Still Here, Still Now

Still Here, Still Now

Still Here, Still Now

Still Here, Still Now

Synopsis

Robert Pack is one of America's most eminent nature poets, and his virtuoso talents are on glorious display in Still Here, Still Now, his nineteenth volume of verse. With styles ranging from lyric to narrative, and themes stretching from biblical concerns to meditations on contemporary science, Pack's poetry is composed in strongly rhythmic cadences and a diction that is direct and accessible. In four different sections of thematically and stylistically divergent verse,Still Here, Still Nowdelivers many of the elements of Pack's poetry readers have come to admire and expect--both the humorous and the elegiac. The first section of the book contains traditional lyrics that celebrate family ties and seek consolations for the passing of personal and evolutionary time. The poems in this group address a named or unnamed auditor in a voice of intimate engagement. Featuring the most narrative selections in the book, the second section consists of fable-like stories, rich with innuendo and implication. The characters in these poems make choices that press against the events and circumstances that challenge and define them. Embodying what Harold Bloom has called Pack's "courage to surmount suffering," the poems of the third section are largely devoted to biblical themes and philosophical speculations on the meaning of happiness and the uses of suffering. Here, Pack's empathy for the human condition as well as his forebodings about the prospect of human survival are on poignant display. The final section of the book turns to Pack's abiding interest in landscape and the ways in which the place one inhabits contains and animates our individual lives. Ripe with many years, Pack remains a vital presence in American letters. Still Here, Still Nowis an affecting and graceful addition to the oeuvre of a poet whose compelling and distinct voice will continue to resonate among his loyal readers.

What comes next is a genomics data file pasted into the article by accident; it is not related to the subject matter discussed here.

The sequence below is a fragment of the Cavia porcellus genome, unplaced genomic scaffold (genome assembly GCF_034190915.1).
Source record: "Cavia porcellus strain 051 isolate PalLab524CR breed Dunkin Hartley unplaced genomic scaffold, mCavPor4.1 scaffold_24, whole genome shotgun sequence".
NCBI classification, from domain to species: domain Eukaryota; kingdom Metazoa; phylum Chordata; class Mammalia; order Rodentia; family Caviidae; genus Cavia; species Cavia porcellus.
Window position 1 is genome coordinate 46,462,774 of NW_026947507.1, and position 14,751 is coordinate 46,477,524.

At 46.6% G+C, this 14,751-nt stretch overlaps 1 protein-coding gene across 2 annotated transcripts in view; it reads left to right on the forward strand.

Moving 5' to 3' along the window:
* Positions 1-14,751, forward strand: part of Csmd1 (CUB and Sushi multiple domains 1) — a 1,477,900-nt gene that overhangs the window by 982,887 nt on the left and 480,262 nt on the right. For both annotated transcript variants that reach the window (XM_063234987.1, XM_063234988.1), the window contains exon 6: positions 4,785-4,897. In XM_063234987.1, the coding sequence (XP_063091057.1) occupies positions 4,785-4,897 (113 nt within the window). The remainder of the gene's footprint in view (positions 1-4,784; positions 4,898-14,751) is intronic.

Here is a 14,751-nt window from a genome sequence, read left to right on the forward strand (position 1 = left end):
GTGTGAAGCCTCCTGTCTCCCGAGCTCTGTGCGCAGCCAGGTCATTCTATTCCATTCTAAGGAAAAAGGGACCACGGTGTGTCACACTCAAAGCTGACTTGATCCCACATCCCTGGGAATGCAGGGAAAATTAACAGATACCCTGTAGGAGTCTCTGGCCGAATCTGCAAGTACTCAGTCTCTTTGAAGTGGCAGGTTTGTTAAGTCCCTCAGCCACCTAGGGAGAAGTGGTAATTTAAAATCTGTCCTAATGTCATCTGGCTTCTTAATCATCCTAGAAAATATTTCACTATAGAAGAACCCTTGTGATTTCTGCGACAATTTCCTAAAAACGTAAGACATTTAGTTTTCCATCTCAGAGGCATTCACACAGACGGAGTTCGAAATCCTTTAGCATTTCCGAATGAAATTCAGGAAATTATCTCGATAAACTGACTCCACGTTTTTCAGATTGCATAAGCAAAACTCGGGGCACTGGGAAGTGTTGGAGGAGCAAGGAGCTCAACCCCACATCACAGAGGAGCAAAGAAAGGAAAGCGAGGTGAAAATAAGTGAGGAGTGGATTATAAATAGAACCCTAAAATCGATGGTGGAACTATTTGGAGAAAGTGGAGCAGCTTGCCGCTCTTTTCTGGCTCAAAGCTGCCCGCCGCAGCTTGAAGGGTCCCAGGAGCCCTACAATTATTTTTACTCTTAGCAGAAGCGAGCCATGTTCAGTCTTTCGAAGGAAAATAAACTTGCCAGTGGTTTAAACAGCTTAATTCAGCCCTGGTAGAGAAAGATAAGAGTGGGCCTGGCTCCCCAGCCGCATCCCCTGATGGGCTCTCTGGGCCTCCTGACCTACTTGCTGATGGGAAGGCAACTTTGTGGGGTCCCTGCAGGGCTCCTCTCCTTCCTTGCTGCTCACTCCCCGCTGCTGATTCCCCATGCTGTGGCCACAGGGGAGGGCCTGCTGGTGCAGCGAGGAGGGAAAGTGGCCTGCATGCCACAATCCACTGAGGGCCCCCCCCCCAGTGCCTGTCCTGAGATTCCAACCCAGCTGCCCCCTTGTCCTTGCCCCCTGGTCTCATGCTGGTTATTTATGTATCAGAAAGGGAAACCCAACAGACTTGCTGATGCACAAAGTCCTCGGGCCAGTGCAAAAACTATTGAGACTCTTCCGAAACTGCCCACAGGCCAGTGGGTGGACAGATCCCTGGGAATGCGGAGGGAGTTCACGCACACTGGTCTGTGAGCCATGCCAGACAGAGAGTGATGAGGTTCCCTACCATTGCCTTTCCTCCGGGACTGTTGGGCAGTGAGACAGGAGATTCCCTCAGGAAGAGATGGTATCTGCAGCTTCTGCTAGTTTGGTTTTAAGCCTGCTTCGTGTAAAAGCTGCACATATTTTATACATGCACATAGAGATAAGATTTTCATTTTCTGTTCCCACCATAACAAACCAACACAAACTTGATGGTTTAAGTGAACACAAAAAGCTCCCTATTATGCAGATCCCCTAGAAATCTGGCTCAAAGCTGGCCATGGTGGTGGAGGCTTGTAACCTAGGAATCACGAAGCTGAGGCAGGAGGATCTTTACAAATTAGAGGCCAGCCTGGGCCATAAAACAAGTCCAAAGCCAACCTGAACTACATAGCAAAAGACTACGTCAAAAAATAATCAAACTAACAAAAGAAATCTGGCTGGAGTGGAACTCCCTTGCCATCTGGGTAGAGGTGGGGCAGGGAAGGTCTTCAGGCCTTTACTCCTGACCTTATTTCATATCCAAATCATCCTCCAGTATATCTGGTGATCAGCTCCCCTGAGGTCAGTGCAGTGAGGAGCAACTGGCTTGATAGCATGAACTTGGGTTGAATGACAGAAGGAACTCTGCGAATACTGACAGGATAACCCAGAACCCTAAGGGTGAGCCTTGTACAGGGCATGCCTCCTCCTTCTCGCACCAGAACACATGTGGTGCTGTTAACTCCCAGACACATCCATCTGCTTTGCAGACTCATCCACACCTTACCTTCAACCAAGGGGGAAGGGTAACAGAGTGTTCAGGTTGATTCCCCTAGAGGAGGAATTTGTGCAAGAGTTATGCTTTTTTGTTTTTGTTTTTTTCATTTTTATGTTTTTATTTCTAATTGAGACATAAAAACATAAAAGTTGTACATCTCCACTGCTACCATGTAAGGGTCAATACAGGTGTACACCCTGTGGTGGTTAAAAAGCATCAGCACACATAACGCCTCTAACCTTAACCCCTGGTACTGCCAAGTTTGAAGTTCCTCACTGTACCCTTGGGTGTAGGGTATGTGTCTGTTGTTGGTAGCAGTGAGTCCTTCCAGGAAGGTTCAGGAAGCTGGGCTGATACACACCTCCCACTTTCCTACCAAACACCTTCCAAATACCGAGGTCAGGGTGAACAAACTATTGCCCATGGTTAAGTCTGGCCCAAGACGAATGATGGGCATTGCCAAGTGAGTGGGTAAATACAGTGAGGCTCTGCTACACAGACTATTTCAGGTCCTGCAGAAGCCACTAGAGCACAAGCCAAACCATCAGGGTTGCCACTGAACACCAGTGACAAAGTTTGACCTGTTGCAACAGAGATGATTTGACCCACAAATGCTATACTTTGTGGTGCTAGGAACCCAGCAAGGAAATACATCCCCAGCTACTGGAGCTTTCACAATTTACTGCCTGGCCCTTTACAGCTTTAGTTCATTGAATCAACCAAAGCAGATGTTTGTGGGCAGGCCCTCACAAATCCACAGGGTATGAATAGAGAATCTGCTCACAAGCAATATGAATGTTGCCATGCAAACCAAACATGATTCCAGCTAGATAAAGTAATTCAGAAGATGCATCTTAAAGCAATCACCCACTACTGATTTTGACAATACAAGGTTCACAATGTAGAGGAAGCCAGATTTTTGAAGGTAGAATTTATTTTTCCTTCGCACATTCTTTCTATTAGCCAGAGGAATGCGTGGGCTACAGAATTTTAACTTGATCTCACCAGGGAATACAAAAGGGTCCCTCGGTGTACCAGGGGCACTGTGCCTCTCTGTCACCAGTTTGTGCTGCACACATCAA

Excerpt

Another March, and in chilled trees thick sap
Begins to surge — a fact so fundamental I
Embrace its deep impersonality;
Yet it is I who feel it even though
I surely could be anyone. So, too,
Our life together, reaching back
A half a century, recaptures you
While planting daffodils in autumn mist,
Gleaming tomato stalks in May, as if
I read about us in a gilded book:
Our story’s rounded with its end, just as
Returning seasons change and merge —
The thrum of summer I remember as
A hummingbird suspended at a rose —
Becoming one, as we are one, and full
With ripeness and with ruddy ripening,
Forever vanishing, forever there,
Forever gone and irreplaceable.

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